I finally did it. I broke down and bought a spinning wheel. It was only a matter of time, really. Ever since starting the Sweater from Scratch project I have been toying with the idea of purchasing a spinning wheel. If you don't know what Sweater from Scratch is you can click the highlighted text above and read about this crazy goal I have to turn a raw alpaca fleece into a sweater with a simple drop spindle.
So now I have the beautiful spinning wheel in my living room and I have to figure out how to use it. I bought it from a nice lady through Craigslist and she also gave me a couple books. After watching a few Youtube videos I had the general idea of how to use the wheel but actually being able to produce yarn took some real work.
I happened to have two ounces of spinning wool on hand and set to work trying to figure out how to use my new machine. It took a lot of tweaking and some frustration but I did manage to make two strands of yarn which I then plyed into the yarn you see below.
I like to give myself credit that I actually managed to make yarn but I will admit that there were issues with the consistency of thickness. As you can see there are some very thick sections and some very thin sections which I think give the yarn a funky bohemian feel. (I know I'm stretching here but give me a break. It was my first attempt at using a spinning wheel.)
After plying the yarn I knitted up a swatch to see how it would look. I started with size 10 needles and then went to size 17 and then 19. (Those are just the sizes of needles I had on hand.) You can see how the top section is much smaller and tighter knit while the middle and bottom sections are looser and wider.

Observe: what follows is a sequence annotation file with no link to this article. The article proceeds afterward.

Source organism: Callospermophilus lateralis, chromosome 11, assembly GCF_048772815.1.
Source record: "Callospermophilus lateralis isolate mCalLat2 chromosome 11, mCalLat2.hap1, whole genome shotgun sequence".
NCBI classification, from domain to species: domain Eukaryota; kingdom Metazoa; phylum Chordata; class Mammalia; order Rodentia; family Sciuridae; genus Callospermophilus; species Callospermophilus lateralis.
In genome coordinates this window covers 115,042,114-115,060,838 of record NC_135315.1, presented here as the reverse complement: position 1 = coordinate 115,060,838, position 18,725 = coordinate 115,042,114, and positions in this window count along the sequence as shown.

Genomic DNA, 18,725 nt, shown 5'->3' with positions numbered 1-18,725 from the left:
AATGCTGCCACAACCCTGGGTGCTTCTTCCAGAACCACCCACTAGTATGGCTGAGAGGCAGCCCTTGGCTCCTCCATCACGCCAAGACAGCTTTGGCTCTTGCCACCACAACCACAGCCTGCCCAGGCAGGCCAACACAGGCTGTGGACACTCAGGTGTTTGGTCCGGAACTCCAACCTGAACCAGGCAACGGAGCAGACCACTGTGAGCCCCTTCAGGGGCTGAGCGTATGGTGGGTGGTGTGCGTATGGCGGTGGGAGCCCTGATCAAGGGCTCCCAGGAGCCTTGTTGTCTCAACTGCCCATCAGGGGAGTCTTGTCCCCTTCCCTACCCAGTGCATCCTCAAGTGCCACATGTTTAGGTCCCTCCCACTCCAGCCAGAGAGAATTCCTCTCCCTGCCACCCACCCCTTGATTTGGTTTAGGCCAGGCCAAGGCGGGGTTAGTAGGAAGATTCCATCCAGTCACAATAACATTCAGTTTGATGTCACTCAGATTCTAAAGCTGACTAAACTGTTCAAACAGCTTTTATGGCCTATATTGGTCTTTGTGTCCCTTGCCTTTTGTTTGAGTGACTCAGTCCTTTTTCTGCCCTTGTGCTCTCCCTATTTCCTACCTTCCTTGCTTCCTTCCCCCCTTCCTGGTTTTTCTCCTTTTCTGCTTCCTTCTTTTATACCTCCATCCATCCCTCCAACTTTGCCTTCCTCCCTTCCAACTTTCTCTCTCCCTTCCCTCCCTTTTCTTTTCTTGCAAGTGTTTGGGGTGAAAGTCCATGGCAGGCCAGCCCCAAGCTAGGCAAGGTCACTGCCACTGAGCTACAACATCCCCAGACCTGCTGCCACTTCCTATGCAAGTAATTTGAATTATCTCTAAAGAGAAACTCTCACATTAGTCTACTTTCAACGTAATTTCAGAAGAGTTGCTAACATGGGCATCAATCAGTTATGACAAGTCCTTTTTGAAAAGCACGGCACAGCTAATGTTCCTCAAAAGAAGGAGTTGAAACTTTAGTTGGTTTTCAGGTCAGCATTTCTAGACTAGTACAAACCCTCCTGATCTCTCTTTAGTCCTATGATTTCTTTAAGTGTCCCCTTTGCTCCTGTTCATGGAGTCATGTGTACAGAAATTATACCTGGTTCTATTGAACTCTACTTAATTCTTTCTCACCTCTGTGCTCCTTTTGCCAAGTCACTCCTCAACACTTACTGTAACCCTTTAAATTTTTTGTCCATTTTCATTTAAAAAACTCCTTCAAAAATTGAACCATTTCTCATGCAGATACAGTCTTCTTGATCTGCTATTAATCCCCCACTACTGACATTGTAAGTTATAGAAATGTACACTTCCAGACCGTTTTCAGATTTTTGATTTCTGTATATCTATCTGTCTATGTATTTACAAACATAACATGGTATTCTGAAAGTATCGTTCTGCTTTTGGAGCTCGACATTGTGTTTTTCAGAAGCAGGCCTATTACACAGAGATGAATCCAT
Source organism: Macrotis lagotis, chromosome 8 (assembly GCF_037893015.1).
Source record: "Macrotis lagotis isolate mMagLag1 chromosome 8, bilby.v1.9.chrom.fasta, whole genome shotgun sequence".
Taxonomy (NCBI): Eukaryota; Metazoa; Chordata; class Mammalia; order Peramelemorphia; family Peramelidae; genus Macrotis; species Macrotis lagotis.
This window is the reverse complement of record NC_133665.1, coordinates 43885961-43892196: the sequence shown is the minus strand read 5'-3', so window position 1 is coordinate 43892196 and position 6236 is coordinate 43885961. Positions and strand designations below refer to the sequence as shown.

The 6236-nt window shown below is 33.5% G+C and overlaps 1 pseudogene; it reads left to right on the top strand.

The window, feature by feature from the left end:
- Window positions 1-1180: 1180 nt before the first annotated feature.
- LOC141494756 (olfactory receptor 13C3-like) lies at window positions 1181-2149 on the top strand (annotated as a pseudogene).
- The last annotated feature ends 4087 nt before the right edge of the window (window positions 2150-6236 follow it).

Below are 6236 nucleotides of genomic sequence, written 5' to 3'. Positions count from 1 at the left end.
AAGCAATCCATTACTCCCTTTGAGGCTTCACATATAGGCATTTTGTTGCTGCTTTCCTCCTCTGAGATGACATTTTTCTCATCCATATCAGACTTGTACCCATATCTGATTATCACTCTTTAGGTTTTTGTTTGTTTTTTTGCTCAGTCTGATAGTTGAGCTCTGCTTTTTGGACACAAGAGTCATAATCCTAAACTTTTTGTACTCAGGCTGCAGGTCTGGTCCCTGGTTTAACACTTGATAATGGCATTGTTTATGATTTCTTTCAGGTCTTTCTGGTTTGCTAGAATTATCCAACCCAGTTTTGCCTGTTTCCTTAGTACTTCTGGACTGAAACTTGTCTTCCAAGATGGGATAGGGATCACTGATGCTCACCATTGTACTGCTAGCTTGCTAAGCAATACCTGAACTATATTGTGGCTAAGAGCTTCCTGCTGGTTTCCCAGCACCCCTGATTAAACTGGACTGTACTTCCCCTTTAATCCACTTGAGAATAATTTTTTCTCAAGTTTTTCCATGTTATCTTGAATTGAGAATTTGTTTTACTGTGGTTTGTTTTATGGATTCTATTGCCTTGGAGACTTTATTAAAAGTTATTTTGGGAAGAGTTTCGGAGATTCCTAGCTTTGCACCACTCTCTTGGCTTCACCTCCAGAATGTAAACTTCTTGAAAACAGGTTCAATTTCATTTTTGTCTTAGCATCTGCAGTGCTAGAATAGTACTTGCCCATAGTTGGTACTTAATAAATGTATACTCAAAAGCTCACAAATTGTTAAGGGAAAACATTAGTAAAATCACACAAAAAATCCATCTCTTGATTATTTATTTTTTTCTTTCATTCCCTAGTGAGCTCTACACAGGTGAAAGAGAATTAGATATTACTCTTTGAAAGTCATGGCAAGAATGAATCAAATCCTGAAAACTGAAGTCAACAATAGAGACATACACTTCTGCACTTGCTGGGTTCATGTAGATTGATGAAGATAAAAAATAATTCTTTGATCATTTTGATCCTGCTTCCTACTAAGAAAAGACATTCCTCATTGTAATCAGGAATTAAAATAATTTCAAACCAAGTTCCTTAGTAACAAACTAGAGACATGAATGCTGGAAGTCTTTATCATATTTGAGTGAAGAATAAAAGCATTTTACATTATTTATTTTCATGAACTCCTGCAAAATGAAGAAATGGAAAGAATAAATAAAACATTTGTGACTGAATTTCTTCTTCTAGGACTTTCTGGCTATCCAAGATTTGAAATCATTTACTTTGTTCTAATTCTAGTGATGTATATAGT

After I did this test batch of yarn I started reading some of the spinning books which came with the wheel. With in the first few pages I realized that I had spun this yarn with two different fiber preparations. They were both white wool but one was combed top (smooth fibers aligned in the same direction) and a woolen preparation (haphazard and fuzzy fibers with no directionality).
As the complete novice that I am I had no idea of the differences in fiber preparation and how it impacts the finished yarn. I had really only spun with the alpaca which I carded myself so to find that there are so many options out there was eye opening. I still can't give you a concise definition for all the options but I figured out pretty quickly that combed top wool seems to be the easiest to spin with. Everything is already aligned nicely and you can even peel off sections of fiber and have to do very little drafting.
After I used up the fiber I had on hand I bought some more. This time I acquired some lovely combed top merino wool, grown in the US, from Beesybee on Etsy. (I was distraught to find that the only physical store in my area that sold roving had closed.)
Here are the two skeins I have made so far. They are both roughly two ounces each of fiber. The wool came in one long piece of roving and I pulled off one ounce sections. I then spun one ounce at a time and when I have two ounces on two different spindles I plyed them together. The left skein was the first and the one on the right was the second. I like to think that I am becoming more consistent in my thickness but that might just be an illusion.
Overall this new spinning wheel has been great fun. It is insanely faster than the drop spindle but that was to be expected. I am still working out how this will impact my Sweater from Scratch project but for right now I am just trying to improve my spinning technique and learn the intricacies of spinning on a wheel.
Are you a spinning? Have any tips for newbies like me? Then put them in the comments sections or share photos of the yarn you have made. And then stay tuned for more adventures from a novice spinner.